6900 Forest Avenue, Suite 110
Richmond, VA 23230
804-893-8715 - Patient Appointments
804-893-8692 - Residency Coordinator
804-285-1292 - Fax
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Why should I see a pediatric dentist?
A pediatric dentist receives at least two to three additional years of specialty training beyond dental school. Pediatric dentists are the “pediatricians of dentistry” and focus on meeting the behavioral and developmental needs of infants, children and adolescents, including those with special healthcare needs. Our pediatric dentists are committed to helping our young patients create a lifetime of good oral health by providing a positive experience along with the most thorough and effective treatments available.
When to see a pediatric dentist?
The American Academy of Pediatrics and the American Academy of Pediatric Dentistry recommend an age of approximately 1 year. This allows our pediatric dental team to carefully evaluate the development of the child’s mouth, introduce parents to proper oral hygiene for child’s teeth and gums and provide or recommend special preventative care for the child.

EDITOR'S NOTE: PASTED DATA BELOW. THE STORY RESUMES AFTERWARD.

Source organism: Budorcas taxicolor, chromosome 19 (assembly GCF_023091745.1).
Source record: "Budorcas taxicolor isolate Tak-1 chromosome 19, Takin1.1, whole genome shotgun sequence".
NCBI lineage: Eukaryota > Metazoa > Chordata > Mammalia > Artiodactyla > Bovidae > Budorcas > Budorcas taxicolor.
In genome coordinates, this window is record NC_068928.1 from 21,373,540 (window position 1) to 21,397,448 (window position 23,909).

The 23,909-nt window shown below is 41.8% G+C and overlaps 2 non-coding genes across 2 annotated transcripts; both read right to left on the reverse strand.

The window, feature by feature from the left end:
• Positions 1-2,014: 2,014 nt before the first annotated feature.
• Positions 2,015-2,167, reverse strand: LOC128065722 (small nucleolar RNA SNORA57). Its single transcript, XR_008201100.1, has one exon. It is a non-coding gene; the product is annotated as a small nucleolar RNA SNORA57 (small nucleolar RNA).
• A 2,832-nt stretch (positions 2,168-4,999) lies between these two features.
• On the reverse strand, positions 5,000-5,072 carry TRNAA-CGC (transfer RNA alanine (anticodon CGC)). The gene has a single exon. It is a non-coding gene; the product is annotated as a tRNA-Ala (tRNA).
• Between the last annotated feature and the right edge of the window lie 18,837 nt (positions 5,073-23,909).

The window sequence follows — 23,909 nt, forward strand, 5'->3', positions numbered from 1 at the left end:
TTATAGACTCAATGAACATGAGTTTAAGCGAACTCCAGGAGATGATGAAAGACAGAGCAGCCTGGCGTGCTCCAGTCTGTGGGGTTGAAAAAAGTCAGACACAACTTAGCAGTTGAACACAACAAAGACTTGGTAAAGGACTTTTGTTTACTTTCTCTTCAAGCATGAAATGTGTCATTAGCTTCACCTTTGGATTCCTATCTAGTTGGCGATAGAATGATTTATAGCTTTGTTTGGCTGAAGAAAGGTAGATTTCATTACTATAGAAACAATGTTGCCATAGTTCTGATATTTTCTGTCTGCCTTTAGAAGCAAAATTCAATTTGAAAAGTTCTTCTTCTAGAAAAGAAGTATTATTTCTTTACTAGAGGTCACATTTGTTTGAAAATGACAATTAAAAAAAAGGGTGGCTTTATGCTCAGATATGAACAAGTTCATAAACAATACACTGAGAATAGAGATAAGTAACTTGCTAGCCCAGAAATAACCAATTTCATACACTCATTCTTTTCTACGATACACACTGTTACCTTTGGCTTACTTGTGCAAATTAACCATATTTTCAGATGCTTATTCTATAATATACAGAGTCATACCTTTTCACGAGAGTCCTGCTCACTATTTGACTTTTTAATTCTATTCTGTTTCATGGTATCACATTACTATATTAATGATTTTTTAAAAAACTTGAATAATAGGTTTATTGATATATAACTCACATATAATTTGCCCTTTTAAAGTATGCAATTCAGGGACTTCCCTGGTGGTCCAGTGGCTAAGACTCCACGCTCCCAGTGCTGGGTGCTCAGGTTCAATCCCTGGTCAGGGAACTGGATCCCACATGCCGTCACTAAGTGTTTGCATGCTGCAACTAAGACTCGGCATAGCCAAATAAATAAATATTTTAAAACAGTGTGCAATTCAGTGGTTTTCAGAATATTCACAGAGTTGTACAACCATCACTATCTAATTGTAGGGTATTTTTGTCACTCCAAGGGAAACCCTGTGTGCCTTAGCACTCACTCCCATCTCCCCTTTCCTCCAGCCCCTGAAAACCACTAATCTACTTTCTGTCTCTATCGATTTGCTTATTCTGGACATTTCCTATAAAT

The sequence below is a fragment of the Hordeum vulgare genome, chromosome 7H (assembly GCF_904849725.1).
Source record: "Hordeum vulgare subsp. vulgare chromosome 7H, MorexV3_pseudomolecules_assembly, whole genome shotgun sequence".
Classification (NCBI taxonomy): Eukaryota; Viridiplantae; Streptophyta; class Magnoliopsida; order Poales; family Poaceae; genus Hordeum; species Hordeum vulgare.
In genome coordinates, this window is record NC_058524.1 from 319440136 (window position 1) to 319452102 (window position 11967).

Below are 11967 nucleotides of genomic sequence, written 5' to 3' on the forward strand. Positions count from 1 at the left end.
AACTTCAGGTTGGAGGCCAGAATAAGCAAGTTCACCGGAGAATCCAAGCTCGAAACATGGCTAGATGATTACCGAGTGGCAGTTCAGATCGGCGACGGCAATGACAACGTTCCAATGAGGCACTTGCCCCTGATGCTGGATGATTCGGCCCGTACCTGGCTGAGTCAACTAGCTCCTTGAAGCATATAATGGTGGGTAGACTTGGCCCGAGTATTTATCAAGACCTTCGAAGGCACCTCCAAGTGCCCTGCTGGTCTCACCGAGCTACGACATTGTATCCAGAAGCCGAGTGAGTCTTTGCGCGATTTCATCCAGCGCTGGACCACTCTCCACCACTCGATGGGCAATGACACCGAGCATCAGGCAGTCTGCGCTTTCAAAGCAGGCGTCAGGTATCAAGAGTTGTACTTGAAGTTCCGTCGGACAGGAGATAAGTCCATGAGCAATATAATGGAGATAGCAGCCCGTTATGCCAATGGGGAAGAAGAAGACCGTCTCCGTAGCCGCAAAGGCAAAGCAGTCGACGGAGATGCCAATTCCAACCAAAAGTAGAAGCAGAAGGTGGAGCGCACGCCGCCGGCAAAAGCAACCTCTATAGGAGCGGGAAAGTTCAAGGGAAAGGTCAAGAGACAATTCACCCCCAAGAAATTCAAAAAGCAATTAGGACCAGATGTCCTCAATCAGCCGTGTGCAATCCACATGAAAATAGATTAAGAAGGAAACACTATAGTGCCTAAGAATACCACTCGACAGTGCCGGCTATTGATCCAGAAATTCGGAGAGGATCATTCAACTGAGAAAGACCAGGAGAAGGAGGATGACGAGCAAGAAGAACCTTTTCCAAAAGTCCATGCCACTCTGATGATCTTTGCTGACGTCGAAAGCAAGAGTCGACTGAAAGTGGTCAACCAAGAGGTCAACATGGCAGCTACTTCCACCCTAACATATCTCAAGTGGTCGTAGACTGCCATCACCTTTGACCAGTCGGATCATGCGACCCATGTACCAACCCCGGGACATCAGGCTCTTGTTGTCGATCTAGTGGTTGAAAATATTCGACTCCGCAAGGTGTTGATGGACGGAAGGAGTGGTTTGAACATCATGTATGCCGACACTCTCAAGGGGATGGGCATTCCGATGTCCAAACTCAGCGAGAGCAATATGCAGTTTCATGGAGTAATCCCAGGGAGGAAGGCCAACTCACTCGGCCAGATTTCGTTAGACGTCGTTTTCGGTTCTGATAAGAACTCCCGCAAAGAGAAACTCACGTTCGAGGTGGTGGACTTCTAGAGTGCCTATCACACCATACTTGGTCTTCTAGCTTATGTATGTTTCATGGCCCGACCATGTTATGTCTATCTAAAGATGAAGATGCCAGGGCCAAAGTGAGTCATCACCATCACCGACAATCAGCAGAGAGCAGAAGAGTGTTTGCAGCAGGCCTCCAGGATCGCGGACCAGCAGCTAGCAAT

At what age will my infant get their first tooth?
Children usually get their first tooth on the lower jaw sometime between 6-9 months of age although some children have been known to go beyond this time frame. Be sure to make an appointment to see our pediatric dentist by age 1 to establish a dental home and to determine the baby’s sequence of tooth eruption.
How much toothpaste should I place on my toddlers brush?
Brushing daily will help your child develop good oral hygiene early in life. A ‘smear’ of fluoridated toothpaste for children less than 2 years of age and a ‘pea-size’ amount of toothpaste for children aged 2 through 5 years is recommended. Always encourage children to spit not swallow the toothpaste. Higher than the recommended amounts of toothpaste may discolor the permanent teeth; this discoloration is commonly called fluorosis.
Why do children suck their thumb and when will they stop?
Children are born with a natural sucking reflex. The reflex is important and necessary to begin nursing. Sucking often provides a sense of security and can be relaxing which is why many children suck on thumbs or pacifiers as they fall asleep. According to the American Dental Association, most children stop between the ages of 2 and 4 years. If your child’s habit has persisted beyond that age, our pediatric dentist can help you assess the situation.